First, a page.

Just what the title says, more or less. In the midst of a few other things, I’ve realized that while I’ve got a few computers, all but one are (in computer terms) ancient – and that one isn’t mine, it’s my daughter’s.
FWIW, the one my wife uses the most is eight years old, while the one I use is seven. Both were mid-line for the time, both have been tweaked from their original, and both are fine for most internet browsing and for email. However, both of us use our respective computers for more than that, and it’s those tasks that are pushing the boundaries.
My wife uses hers for video work. She’s been experimenting with movie work and has discovered the pain of video transcoding. Me, I play games. Not a lot, but some. (In fact, it’s gaming that pushed me into seriously blogging, and to be blunt I’ve not been as diligent since I quit WoW.) Both our computers are running XP. I’ve got a couple of other boxes doing network related stuff, both are running linux, and neither is capable of a serious load. (Let me put it this way. One is running with a Pentium. The other uses an AMD K5. As low traffic as my household net is, they’re fine for their various duties.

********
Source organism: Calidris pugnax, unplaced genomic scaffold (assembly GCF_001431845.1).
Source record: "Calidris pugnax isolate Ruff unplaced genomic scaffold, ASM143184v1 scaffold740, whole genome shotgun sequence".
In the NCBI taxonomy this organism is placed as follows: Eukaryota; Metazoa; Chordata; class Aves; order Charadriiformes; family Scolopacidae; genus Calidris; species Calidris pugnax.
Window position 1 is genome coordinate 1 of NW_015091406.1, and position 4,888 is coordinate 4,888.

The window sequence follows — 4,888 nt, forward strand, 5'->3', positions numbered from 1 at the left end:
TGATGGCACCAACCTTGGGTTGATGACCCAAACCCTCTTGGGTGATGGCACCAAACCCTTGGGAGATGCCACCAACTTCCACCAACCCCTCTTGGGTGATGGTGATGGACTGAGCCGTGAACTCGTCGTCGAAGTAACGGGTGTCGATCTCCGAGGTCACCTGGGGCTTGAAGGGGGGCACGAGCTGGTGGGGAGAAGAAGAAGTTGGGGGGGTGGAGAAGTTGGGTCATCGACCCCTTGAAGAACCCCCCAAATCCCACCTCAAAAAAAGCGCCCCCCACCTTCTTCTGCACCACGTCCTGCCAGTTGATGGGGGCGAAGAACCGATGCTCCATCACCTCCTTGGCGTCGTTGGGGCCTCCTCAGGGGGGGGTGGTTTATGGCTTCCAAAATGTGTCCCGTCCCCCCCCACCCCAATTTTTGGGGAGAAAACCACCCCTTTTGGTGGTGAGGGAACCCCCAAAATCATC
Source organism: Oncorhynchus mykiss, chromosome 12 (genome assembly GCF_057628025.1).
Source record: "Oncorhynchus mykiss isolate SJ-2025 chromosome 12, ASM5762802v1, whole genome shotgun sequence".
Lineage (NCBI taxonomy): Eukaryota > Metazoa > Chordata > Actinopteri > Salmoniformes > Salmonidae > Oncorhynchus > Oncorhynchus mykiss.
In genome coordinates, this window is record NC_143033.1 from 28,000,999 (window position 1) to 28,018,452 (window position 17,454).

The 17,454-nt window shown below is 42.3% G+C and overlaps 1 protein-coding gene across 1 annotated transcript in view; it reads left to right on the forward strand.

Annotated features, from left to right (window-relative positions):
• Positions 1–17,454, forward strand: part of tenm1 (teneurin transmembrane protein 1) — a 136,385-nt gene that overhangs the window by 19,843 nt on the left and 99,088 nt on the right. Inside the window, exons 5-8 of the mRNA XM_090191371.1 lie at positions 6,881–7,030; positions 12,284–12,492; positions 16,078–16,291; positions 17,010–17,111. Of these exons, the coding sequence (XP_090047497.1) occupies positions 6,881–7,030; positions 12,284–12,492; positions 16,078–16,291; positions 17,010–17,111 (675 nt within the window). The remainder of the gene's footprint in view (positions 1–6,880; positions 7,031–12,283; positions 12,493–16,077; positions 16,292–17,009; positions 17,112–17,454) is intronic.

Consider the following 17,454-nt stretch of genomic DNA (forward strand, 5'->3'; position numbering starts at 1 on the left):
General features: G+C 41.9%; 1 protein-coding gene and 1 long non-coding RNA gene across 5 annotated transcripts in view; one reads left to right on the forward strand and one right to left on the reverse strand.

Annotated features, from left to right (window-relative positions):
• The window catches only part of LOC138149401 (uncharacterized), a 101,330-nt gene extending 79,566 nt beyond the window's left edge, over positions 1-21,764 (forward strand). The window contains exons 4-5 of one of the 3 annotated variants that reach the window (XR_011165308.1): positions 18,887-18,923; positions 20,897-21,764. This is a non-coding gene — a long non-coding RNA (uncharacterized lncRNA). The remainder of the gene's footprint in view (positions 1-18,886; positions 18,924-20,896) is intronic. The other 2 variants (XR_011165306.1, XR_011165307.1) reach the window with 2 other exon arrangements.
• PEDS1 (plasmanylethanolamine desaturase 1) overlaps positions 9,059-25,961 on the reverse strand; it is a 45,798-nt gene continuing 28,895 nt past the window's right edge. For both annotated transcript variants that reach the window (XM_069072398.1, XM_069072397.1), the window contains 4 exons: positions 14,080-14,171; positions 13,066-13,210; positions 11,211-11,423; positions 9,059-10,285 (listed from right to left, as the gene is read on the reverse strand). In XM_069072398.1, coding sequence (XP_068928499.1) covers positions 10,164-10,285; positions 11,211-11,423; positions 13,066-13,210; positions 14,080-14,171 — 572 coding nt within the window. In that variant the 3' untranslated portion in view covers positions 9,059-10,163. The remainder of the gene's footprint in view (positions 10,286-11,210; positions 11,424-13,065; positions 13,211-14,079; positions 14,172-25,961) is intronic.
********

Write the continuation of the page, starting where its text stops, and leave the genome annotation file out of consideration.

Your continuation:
We now have background. Let’s look at the future.
Used to be you built your computer because it would be a better computer for less cost – wildly so, actually. Today… it’s a lot tighter. In fact, at the low end/entry level it’s flat cheaper to buy one off the shelf. You have to put up with the software they select (and I’ve hated many of the ‘operating systems for home users’ aka crippled windows), but that can be replaced if you’re willing to do a little work — and I am. The only reason to build low end is to ensure you get particular low-end hardware – say, for example, that you MUST have a Sony DVD (dunno why, but…), then you may have to buy your own.
Thing is, if I’m going to build, I’m going to go higher than low end. Not high end/cutting edge. I can’t afford it, I don’t need it. But in the middle, sure.
So I decided I’d put some of the process of examination here. See, the hard part is not putting the darn thing together. Very few people solder chips to boards. In fact, the “build a computer” statement is, for most of us, a lie. We assemble parts. Select a smorgasbord of components and plug together, sticking them in some sort of case – voila, we “built” a computer. The hard part for most of us, then, is picking parts.
So I’ll be running a series of these – gotta have something to keep me blogging. How am I picking my pieces? What’s driving the chain, and how am I getting my info.